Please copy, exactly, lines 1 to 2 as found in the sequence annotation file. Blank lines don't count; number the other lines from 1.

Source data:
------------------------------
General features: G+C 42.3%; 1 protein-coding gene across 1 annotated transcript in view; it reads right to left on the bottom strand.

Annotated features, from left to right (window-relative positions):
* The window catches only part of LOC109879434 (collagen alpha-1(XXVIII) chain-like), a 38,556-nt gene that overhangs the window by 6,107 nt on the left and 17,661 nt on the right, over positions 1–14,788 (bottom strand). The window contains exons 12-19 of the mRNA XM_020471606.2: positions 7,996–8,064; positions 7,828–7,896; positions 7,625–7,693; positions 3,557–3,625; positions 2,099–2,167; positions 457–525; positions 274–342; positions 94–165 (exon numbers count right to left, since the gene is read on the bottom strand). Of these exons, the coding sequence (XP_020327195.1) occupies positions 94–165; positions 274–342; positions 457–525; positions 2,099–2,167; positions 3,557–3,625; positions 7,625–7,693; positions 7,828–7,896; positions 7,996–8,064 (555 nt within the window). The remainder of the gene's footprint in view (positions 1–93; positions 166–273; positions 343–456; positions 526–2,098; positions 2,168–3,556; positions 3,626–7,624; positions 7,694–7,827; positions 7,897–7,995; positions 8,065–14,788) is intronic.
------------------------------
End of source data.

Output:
General features: G+C 42.3%; 1 protein-coding gene across 1 annotated transcript in view; it reads right to left on the bottom strand.

Annotated features, from left to right (window-relative positions):